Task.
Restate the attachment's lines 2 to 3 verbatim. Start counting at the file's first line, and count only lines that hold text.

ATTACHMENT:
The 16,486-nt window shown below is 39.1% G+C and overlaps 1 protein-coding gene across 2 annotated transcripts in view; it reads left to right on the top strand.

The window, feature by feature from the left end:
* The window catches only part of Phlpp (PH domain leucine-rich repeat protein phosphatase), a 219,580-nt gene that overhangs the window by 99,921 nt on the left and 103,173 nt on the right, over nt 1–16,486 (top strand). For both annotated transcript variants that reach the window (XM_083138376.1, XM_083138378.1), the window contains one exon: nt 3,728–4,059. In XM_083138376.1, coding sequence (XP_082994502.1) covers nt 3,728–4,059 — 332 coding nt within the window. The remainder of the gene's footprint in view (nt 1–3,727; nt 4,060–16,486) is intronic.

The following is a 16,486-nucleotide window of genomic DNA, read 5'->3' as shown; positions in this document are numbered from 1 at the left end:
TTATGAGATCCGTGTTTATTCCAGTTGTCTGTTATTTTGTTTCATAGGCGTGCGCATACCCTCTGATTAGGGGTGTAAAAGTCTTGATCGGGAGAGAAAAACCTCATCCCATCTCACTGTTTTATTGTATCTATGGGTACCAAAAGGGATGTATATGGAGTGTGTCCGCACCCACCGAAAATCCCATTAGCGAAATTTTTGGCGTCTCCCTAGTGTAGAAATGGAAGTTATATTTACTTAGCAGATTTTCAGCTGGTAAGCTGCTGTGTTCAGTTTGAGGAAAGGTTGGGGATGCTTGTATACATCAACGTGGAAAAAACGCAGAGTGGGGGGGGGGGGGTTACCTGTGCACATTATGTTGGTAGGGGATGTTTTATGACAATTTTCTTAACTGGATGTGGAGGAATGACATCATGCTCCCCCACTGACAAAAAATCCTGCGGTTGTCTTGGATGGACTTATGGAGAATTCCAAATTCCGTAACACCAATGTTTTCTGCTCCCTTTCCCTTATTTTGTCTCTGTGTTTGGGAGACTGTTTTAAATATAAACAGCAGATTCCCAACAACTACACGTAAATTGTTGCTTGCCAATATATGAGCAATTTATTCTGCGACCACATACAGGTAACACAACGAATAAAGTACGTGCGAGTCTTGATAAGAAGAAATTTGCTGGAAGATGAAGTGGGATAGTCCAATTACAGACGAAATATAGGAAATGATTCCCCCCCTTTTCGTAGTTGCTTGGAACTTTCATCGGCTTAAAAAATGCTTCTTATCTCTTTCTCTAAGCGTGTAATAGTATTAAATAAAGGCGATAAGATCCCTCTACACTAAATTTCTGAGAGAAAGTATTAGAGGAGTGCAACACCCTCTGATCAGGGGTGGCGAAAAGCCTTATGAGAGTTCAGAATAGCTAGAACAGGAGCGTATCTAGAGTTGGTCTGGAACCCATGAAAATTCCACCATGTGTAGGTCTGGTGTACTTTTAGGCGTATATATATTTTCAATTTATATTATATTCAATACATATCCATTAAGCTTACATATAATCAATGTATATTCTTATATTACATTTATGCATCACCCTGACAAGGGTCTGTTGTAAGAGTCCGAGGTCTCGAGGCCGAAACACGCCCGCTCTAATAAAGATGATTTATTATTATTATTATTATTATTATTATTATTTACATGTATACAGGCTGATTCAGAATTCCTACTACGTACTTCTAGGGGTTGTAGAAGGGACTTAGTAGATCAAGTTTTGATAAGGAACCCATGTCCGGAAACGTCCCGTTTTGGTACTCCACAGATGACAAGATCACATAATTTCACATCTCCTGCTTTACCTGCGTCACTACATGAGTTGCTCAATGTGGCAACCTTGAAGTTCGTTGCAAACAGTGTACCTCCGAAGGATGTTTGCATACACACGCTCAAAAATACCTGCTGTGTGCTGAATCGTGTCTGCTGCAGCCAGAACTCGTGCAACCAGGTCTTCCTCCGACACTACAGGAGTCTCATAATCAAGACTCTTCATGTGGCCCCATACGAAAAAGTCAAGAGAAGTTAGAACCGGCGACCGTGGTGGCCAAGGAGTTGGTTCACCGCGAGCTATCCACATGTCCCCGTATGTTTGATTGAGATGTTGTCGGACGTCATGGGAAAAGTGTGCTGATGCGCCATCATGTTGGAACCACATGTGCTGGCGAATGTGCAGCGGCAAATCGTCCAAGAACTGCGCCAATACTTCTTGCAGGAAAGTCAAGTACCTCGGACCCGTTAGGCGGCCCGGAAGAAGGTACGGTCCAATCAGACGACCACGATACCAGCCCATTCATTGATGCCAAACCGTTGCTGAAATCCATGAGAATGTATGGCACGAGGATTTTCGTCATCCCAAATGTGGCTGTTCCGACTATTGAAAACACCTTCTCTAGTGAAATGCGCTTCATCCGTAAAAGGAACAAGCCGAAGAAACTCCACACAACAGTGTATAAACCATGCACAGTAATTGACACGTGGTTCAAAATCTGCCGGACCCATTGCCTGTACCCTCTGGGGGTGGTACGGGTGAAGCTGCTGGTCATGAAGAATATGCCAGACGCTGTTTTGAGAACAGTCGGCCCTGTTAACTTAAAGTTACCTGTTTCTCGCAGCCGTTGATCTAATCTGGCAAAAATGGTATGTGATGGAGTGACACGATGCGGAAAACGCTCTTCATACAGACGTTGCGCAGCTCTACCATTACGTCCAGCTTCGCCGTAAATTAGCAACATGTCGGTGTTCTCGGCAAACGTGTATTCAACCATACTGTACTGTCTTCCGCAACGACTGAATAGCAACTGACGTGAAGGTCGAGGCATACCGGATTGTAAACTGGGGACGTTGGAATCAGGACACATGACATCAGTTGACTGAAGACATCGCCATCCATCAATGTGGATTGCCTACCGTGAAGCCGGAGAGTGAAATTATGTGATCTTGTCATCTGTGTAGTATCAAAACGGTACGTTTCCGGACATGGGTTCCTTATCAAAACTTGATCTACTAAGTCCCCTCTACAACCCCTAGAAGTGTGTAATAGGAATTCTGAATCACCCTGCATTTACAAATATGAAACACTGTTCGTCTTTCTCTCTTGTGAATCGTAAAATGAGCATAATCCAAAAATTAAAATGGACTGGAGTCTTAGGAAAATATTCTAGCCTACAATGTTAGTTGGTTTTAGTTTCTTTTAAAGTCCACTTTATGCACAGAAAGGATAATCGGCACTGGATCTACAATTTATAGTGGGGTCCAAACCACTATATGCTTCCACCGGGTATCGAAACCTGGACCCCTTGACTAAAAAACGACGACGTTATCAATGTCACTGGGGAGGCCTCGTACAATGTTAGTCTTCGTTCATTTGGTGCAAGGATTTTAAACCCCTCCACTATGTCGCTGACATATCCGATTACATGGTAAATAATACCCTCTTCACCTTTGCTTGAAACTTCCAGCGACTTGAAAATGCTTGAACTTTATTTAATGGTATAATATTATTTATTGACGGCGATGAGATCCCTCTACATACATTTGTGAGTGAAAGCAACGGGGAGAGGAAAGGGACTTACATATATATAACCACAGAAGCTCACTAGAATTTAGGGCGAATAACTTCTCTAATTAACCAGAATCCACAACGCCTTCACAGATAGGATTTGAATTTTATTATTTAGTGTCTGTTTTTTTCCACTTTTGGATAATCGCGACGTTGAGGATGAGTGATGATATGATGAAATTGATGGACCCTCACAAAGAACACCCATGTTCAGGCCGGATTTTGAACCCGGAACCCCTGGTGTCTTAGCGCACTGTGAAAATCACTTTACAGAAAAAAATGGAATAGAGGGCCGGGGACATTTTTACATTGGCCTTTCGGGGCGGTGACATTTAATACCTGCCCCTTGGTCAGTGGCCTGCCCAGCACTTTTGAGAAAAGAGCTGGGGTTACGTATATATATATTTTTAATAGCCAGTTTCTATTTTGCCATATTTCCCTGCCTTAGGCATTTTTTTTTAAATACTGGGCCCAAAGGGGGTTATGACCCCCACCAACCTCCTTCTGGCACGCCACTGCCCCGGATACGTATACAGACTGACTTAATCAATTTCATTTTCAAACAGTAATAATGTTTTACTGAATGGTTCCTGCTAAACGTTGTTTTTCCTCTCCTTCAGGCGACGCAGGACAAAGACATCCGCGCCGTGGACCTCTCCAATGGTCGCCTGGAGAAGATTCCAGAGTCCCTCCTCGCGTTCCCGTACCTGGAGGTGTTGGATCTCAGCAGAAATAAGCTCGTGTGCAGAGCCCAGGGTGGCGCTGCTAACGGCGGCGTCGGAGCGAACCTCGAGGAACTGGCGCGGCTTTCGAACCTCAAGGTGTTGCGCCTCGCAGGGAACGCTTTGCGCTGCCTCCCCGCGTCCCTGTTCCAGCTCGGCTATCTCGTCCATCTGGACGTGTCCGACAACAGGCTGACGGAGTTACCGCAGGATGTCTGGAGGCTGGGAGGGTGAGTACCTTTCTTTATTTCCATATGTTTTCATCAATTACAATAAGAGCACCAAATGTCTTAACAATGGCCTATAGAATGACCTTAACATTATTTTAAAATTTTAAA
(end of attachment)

The window, feature by feature from the left end:
* The window catches only part of Phlpp (PH domain leucine-rich repeat protein phosphatase), a 219,580-nt gene that overhangs the window by 99,921 nt on the left and 103,173 nt on the right, over nt 1–16,486 (top strand). For both annotated transcript variants that reach the window (XM_083138376.1, XM_083138378.1), the window contains one exon: nt 3,728–4,059. In XM_083138376.1, coding sequence (XP_082994502.1) covers nt 3,728–4,059 — 332 coding nt within the window. The remainder of the gene's footprint in view (nt 1–3,727; nt 4,060–16,486) is intronic.